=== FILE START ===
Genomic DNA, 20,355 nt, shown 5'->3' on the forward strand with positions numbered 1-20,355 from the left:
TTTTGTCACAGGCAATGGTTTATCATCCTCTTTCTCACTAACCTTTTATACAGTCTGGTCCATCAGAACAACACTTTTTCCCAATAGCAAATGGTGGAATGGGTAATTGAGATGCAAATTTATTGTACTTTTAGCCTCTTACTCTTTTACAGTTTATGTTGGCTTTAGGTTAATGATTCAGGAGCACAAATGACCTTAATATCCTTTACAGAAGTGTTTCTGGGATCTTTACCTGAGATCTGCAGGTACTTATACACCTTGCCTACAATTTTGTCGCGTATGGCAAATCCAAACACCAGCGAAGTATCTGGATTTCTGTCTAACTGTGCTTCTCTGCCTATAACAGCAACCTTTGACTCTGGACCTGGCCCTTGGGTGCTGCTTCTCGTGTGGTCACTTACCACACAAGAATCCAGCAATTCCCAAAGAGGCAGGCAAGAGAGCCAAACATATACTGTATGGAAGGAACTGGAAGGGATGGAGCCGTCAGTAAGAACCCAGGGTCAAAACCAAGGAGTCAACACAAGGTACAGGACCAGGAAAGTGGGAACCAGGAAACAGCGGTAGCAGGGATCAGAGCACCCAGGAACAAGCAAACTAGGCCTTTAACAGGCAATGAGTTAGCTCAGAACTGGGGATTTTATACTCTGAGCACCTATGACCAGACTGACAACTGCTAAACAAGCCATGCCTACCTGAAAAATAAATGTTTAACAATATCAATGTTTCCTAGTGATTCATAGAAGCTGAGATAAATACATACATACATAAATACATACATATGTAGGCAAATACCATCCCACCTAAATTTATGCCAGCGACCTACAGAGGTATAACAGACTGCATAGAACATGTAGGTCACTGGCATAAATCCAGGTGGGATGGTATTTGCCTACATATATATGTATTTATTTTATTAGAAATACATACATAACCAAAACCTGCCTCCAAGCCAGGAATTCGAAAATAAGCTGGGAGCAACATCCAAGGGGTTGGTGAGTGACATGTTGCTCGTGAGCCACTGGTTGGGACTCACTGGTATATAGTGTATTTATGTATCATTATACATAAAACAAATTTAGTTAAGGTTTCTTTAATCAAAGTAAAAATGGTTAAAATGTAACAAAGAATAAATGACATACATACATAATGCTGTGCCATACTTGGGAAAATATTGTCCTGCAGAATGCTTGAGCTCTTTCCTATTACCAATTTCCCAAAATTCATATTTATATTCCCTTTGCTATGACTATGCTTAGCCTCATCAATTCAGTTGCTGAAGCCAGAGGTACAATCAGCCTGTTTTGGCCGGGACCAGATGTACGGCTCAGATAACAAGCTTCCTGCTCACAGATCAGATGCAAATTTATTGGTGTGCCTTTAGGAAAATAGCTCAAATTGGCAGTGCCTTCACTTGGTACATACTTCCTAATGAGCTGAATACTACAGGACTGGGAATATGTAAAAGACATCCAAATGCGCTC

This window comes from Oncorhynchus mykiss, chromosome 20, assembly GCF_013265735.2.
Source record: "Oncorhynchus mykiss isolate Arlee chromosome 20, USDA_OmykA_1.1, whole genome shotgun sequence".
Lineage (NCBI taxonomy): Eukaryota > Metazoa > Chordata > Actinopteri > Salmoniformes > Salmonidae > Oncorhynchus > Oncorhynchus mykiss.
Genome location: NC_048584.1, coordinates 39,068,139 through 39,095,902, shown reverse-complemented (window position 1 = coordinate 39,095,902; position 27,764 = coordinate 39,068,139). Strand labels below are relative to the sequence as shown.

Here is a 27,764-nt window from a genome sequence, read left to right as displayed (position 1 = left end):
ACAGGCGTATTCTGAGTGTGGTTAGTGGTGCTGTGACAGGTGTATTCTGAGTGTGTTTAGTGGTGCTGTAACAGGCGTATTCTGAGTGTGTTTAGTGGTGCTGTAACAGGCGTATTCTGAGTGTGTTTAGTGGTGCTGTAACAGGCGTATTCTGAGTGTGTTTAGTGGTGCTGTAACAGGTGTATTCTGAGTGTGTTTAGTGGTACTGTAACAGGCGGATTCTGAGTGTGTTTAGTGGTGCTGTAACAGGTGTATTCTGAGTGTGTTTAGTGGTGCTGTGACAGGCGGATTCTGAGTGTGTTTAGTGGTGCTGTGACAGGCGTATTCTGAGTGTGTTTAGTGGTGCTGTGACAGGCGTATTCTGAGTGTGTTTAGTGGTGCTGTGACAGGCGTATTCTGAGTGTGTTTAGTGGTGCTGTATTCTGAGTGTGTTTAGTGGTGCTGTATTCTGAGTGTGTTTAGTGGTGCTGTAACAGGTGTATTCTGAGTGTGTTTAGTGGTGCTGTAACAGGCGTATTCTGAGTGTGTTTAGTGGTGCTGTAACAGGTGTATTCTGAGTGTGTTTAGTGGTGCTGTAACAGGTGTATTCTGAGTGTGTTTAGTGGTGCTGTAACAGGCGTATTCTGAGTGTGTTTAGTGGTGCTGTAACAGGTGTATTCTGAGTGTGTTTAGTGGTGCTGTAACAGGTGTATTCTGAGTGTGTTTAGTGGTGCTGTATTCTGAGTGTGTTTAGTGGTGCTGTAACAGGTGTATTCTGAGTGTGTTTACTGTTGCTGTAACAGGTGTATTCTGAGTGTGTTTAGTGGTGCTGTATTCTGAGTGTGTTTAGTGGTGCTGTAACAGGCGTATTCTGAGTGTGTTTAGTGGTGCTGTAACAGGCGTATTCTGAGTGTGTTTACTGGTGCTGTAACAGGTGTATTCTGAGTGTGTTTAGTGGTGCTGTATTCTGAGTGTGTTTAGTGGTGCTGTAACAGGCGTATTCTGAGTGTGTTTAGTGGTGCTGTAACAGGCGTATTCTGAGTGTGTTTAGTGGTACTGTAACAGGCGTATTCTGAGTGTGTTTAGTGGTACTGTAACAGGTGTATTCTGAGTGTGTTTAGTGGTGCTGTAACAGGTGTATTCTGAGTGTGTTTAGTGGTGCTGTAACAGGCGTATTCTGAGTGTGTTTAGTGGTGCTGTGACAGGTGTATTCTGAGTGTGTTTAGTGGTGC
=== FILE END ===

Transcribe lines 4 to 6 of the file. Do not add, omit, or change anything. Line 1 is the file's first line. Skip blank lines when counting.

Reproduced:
Source record: "Oncorhynchus mykiss isolate Arlee chromosome 20, USDA_OmykA_1.1, whole genome shotgun sequence".
Lineage (NCBI taxonomy): Eukaryota > Metazoa > Chordata > Actinopteri > Salmoniformes > Salmonidae > Oncorhynchus > Oncorhynchus mykiss.
Genome location: NC_048584.1, coordinates 39,068,139 through 39,095,902, shown reverse-complemented (window position 1 = coordinate 39,095,902; position 27,764 = coordinate 39,068,139). Strand labels below are relative to the sequence as shown.